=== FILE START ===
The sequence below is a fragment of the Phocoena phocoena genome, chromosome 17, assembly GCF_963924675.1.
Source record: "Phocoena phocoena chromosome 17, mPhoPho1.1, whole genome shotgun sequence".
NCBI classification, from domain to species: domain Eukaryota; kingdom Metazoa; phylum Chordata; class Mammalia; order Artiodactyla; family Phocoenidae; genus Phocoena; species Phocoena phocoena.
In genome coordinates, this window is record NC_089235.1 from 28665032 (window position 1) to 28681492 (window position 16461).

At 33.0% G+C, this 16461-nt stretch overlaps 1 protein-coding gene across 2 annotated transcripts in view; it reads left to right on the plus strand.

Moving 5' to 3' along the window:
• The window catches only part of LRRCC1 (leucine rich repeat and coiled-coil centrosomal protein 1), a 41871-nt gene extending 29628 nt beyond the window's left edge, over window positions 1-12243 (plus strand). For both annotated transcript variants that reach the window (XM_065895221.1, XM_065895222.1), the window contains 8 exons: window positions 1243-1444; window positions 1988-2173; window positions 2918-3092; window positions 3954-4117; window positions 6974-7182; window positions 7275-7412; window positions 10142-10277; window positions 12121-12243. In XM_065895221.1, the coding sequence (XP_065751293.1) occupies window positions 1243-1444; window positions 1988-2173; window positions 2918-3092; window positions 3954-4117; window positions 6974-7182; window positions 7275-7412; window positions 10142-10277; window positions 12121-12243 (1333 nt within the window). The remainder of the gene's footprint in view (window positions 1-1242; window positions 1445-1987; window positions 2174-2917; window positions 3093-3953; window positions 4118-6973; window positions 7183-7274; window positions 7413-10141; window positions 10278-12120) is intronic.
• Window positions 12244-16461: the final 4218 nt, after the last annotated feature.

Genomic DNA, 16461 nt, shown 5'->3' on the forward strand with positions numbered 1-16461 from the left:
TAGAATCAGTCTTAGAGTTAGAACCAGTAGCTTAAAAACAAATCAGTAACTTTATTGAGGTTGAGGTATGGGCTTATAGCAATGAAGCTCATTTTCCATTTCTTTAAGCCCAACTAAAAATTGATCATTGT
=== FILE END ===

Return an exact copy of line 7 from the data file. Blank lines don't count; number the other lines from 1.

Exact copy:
• The window catches only part of LRRCC1 (leucine rich repeat and coiled-coil centrosomal protein 1), a 41871-nt gene extending 29628 nt beyond the window's left edge, over window positions 1-12243 (plus strand). For both annotated transcript variants that reach the window (XM_065895221.1, XM_065895222.1), the window contains 8 exons: window positions 1243-1444; window positions 1988-2173; window positions 2918-3092; window positions 3954-4117; window positions 6974-7182; window positions 7275-7412; window positions 10142-10277; window positions 12121-12243. In XM_065895221.1, the coding sequence (XP_065751293.1) occupies window positions 1243-1444; window positions 1988-2173; window positions 2918-3092; window positions 3954-4117; window positions 6974-7182; window positions 7275-7412; window positions 10142-10277; window positions 12121-12243 (1333 nt within the window). The remainder of the gene's footprint in view (window positions 1-1242; window positions 1445-1987; window positions 2174-2917; window positions 3093-3953; window positions 4118-6973; window positions 7183-7274; window positions 7413-10141; window positions 10278-12120) is intronic.